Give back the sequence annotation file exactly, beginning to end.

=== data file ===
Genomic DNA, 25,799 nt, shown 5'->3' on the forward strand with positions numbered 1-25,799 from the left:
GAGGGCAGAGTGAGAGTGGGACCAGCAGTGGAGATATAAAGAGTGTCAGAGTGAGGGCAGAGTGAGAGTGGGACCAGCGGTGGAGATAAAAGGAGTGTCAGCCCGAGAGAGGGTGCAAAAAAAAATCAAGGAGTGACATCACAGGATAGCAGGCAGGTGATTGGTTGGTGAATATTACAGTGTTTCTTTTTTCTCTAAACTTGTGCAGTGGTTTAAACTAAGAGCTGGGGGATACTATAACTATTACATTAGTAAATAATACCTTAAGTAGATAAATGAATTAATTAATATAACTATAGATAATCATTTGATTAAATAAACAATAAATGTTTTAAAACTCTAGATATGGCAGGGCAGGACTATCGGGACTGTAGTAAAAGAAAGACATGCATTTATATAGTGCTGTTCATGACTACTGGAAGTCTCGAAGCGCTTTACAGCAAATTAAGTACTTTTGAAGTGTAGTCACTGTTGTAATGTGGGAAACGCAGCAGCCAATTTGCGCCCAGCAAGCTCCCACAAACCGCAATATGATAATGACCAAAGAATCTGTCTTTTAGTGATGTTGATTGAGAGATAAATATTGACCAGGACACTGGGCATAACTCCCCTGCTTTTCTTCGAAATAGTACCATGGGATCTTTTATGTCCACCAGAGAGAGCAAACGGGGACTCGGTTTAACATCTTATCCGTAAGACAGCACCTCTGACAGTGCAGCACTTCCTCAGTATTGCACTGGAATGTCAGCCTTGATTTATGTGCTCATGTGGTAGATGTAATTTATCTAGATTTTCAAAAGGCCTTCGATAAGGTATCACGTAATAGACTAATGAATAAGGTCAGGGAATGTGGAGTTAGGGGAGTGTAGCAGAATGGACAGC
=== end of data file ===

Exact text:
Genomic DNA, 25,799 nt, shown 5'->3' on the forward strand with positions numbered 1-25,799 from the left:
GAGGGCAGAGTGAGAGTGGGACCAGCAGTGGAGATATAAAGAGTGTCAGAGTGAGGGCAGAGTGAGAGTGGGACCAGCGGTGGAGATAAAAGGAGTGTCAGCCCGAGAGAGGGTGCAAAAAAAAATCAAGGAGTGACATCACAGGATAGCAGGCAGGTGATTGGTTGGTGAATATTACAGTGTTTCTTTTTTCTCTAAACTTGTGCAGTGGTTTAAACTAAGAGCTGGGGGATACTATAACTATTACATTAGTAAATAATACCTTAAGTAGATAAATGAATTAATTAATATAACTATAGATAATCATTTGATTAAATAAACAATAAATGTTTTAAAACTCTAGATATGGCAGGGCAGGACTATCGGGACTGTAGTAAAAGAAAGACATGCATTTATATAGTGCTGTTCATGACTACTGGAAGTCTCGAAGCGCTTTACAGCAAATTAAGTACTTTTGAAGTGTAGTCACTGTTGTAATGTGGGAAACGCAGCAGCCAATTTGCGCCCAGCAAGCTCCCACAAACCGCAATATGATAATGACCAAAGAATCTGTCTTTTAGTGATGTTGATTGAGAGATAAATATTGACCAGGACACTGGGCATAACTCCCCTGCTTTTCTTCGAAATAGTACCATGGGATCTTTTATGTCCACCAGAGAGAGCAAACGGGGACTCGGTTTAACATCTTATCCGTAAGACAGCACCTCTGACAGTGCAGCACTTCCTCAGTATTGCACTGGAATGTCAGCCTTGATTTATGTGCTCATGTGGTAGATGTAATTTATCTAGATTTTCAAAAGGCCTTCGATAAGGTATCACGTAATAGACTAATGAATAAGGTCAGGGAATGTGGAGTTAGGGGAGTGTAGCAGAATGGACAGC